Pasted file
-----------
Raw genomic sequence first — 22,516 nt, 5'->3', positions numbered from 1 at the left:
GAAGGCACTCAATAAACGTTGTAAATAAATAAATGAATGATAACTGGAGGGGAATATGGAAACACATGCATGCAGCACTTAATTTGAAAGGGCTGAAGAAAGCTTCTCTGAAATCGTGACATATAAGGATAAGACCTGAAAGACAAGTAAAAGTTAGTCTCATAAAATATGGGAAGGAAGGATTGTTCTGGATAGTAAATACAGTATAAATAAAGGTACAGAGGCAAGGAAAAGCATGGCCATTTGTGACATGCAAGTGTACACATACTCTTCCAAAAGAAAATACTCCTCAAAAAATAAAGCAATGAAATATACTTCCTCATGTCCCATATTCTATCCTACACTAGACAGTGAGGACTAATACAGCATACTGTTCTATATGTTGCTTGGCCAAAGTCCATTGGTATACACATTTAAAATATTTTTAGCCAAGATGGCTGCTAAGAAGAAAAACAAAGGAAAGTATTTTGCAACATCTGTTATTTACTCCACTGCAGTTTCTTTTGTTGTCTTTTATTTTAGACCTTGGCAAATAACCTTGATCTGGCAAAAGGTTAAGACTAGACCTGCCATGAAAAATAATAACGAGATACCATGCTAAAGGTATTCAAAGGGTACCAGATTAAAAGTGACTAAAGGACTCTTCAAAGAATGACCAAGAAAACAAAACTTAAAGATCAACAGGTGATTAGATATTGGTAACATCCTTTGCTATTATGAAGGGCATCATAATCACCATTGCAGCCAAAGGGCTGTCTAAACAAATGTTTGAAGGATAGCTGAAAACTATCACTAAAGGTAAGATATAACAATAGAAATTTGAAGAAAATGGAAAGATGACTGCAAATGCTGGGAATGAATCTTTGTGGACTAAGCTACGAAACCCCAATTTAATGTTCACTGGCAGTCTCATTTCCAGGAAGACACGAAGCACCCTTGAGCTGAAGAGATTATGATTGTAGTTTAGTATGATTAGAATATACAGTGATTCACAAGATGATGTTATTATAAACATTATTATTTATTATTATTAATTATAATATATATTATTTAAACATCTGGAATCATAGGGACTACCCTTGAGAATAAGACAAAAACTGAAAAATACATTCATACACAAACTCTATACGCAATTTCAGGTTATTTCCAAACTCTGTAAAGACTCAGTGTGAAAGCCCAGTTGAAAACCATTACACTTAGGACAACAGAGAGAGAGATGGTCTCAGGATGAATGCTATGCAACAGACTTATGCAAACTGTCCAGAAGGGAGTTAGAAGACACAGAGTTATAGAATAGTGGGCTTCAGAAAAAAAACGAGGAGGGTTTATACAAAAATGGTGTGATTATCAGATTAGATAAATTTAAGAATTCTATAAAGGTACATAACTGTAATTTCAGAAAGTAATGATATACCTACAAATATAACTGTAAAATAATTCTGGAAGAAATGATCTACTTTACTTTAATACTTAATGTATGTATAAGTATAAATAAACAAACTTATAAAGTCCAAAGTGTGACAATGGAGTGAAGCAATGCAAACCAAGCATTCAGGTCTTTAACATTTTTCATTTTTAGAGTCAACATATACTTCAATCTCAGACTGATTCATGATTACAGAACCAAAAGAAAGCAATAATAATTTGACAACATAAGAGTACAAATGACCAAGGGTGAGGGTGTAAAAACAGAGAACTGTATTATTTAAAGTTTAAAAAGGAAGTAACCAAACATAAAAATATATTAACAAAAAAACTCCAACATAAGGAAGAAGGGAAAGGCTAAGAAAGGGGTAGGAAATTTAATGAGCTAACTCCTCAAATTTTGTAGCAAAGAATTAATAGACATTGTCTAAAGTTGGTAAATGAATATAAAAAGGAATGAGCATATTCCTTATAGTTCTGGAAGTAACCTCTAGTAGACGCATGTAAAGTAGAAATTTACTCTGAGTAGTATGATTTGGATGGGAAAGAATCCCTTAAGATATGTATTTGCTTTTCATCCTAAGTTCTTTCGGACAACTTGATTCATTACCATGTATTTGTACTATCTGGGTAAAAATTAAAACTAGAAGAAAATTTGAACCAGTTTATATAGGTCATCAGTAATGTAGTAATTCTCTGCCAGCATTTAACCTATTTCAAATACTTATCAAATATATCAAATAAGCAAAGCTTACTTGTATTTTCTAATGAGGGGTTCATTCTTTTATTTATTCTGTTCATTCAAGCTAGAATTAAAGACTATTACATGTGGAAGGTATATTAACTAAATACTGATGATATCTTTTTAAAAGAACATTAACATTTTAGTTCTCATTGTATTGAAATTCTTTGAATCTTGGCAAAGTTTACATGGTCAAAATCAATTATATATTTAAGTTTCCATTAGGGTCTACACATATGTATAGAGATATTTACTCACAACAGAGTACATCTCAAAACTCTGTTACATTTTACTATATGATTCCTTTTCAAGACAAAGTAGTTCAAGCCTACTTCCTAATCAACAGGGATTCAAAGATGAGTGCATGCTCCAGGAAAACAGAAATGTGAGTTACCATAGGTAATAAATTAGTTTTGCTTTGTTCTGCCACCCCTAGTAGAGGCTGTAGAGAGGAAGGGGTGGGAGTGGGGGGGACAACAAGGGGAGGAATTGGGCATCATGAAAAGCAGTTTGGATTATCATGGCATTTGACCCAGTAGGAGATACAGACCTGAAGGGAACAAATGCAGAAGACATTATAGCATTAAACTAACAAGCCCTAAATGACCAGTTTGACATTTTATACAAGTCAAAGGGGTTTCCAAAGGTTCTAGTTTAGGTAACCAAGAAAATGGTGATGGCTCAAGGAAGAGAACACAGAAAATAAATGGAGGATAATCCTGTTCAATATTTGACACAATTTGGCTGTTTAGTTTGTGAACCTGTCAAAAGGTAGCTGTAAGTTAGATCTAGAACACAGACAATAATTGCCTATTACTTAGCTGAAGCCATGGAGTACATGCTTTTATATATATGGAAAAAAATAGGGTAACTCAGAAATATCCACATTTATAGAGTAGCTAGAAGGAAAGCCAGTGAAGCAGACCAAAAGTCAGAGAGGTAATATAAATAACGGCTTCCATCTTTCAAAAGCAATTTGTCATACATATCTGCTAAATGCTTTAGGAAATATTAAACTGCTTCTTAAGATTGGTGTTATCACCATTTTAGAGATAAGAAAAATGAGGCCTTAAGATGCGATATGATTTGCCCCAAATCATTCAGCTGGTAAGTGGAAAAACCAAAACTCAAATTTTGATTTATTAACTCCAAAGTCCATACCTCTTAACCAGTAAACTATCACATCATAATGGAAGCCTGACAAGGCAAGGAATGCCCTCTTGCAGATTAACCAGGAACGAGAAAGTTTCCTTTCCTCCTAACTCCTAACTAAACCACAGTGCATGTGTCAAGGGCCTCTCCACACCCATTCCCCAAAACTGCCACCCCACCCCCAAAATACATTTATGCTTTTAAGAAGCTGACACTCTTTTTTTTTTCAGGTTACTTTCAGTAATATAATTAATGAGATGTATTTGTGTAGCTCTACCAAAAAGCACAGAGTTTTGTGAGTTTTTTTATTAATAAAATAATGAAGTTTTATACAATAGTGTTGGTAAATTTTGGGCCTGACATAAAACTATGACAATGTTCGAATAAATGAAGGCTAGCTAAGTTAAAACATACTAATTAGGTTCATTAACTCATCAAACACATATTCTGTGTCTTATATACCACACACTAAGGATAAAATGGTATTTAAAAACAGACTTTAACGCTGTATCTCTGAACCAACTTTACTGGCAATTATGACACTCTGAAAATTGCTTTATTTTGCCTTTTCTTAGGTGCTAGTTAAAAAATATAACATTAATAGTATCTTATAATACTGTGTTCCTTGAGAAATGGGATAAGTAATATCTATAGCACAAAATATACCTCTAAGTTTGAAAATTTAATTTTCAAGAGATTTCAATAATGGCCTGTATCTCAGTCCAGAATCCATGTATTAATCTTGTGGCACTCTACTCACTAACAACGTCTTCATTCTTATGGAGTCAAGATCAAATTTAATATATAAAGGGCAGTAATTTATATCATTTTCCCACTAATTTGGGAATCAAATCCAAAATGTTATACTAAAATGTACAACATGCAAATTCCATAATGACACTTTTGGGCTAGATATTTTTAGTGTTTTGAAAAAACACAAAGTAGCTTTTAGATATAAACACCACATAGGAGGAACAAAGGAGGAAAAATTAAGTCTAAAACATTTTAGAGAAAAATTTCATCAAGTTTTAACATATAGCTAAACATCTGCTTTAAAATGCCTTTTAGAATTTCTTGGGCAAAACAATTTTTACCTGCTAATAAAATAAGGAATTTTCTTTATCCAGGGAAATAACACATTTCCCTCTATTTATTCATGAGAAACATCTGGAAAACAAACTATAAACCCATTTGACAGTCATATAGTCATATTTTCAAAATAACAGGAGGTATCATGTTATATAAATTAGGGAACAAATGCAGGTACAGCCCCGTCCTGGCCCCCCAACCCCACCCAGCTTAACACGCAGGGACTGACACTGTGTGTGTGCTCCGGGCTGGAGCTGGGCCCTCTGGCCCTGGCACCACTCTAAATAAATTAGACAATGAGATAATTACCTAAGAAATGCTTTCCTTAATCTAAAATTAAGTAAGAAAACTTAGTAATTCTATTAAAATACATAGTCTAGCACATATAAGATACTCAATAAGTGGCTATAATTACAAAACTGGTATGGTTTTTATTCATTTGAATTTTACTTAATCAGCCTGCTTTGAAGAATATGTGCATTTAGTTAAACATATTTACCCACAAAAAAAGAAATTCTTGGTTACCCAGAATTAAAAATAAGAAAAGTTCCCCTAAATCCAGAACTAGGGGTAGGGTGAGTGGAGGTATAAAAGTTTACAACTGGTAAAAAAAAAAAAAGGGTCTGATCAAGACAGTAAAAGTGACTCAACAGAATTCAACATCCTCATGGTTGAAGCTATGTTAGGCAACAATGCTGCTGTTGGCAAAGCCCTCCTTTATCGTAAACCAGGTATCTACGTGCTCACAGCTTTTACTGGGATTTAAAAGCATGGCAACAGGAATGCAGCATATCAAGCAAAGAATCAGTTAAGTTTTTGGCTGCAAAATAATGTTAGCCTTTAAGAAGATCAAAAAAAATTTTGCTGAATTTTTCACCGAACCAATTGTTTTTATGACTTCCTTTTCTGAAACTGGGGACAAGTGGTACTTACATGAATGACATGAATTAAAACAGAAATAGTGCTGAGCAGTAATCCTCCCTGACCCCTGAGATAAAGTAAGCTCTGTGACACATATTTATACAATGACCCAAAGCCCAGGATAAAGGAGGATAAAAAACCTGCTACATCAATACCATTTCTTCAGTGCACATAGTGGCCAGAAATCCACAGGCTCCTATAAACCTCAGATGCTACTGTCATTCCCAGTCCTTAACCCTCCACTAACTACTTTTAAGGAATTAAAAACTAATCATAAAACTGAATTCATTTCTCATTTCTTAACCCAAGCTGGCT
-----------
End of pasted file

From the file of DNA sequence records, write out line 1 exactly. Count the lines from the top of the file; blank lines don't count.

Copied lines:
Raw genomic sequence first — 22,516 nt, 5'->3', positions numbered from 1 at the left: